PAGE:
As poet Martín Espada said, “Poets have always embraced and articulated . . . a ‘culture of conscience.’” They make us see and feel events in ways that news stories don’t. “Quaking Conversation” is a call to the culture of conscience that asks the reader to think about what’s happening in Haiti today, as well as what happened in the past. Because it is a poem that demands knowledge of the reader, it could be the thought- and emotion-provoking introduction to a study of Haiti or a culminating activity.
After reading the poem out loud a couple of times, ask students to return to stanzas one through seven: “What does the poet mean when she says, ‘I want to talk about disasters/How men make them/with embargoes, exploitation/stigma, sabotage, scalding/debt & cold shoulders’?” Even without the historical background, students can understand that Haiti’s disaster, like New Orleans’ disaster, must be told within the context of historical betrayal.
Moïse’s poem provides space for conversation about Haiti, but also works as a model for students to write their own poems. Ask students to underline repeating phrases and lines so they can see how she stitched the poem together with a series of similar lines (for example, “I want to talk about . . .” then “How . . .”). Ask: “Why did she do that? What effect does it have on the reader?” Ask: “How does she weave in sparks of hope? Why?”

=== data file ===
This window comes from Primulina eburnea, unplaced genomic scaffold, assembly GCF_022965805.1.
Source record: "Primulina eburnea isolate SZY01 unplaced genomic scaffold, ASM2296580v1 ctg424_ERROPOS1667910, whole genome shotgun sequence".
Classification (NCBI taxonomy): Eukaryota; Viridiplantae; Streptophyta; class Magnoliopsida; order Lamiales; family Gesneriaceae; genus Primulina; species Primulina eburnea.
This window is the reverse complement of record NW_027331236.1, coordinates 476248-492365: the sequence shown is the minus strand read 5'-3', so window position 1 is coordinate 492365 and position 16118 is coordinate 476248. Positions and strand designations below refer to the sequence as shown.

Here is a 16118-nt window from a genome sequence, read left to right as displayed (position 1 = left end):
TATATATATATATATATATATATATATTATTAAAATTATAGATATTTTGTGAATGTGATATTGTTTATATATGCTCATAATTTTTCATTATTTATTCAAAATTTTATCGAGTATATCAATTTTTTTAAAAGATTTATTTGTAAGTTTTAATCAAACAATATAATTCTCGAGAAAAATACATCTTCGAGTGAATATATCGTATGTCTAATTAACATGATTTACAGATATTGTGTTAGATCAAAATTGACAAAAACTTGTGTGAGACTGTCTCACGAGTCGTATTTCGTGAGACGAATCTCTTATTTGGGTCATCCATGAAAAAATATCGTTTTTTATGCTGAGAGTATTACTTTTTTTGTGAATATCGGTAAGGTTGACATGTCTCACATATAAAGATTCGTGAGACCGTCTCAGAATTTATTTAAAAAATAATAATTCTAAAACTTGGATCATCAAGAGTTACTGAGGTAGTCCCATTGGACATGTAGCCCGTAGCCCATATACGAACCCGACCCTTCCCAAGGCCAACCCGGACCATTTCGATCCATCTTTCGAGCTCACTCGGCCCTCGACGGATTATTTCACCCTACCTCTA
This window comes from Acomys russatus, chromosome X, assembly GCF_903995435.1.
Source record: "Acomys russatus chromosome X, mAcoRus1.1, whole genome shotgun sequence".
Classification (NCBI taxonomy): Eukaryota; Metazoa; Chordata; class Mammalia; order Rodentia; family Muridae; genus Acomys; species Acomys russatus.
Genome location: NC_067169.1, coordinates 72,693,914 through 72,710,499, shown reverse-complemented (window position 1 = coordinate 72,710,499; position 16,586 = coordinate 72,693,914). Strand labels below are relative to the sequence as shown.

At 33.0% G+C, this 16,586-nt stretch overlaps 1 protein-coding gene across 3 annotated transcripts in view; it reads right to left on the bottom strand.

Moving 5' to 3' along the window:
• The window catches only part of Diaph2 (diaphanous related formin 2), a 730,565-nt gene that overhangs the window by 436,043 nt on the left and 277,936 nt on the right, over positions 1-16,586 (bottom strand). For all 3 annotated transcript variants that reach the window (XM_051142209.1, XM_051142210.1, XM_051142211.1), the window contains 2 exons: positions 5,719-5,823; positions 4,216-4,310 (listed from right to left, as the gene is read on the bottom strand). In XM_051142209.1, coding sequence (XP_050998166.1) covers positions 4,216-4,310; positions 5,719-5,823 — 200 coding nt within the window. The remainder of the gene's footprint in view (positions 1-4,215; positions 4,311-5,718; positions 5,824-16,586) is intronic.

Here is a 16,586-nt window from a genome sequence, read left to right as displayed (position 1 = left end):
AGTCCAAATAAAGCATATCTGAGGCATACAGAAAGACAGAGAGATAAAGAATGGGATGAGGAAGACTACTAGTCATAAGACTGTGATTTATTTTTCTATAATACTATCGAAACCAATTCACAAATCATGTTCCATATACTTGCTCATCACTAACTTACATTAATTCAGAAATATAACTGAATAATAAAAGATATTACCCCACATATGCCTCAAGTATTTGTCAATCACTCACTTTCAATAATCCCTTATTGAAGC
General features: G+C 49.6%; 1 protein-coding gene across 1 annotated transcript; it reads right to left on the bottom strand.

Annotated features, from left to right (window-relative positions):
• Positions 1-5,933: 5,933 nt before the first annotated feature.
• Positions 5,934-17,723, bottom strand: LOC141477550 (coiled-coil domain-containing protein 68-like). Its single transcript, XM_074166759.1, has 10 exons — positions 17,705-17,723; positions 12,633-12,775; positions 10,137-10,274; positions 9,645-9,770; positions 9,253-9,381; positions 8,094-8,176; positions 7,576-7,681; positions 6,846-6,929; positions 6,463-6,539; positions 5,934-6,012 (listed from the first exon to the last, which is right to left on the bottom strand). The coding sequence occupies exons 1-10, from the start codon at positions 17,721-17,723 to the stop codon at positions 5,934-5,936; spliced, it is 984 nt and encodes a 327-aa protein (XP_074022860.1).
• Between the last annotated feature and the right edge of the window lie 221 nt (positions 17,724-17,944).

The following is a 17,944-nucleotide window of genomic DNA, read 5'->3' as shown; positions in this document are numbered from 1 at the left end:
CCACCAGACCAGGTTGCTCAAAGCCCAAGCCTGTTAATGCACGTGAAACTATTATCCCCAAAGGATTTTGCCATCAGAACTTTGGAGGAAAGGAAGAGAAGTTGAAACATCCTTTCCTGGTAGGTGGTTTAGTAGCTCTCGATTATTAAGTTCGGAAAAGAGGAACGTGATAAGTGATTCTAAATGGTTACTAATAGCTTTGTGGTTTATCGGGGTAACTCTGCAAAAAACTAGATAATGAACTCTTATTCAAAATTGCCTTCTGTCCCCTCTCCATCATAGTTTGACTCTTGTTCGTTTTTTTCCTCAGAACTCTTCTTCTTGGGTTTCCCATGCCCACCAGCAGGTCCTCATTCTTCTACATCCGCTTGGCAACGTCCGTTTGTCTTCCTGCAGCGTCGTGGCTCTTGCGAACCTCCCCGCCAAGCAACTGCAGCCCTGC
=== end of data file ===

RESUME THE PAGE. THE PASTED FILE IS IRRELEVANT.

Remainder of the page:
Using the same structure, students can create their own poems: “What do you want to talk about? What issues need to be brought to the attention of the school, the community, the world? For example, perhaps you want to talk about the lack of scholarships for undocumented students or expulsion rates for students of color.”
Share and discuss students’ ideas. Then tell students to create a list: “Notice how specific Moïse is. She uses dates and place names; she shows the baby pulled from the rubble. Get specific. Name names. Give numbers. Include details of hope and resistance.” After students have listed, ask them to share and add to their lists.
Now students are ready to write a first stanza using Moïse’s frame as a model. Ask a few students to share to give others ideas before everyone completes their poems. The intent is to get at the richness that emerges when students begin to name the forces that wreak havoc in their lives and then find the courage to talk about them, creating a culture of conscience instead of a culture of silence.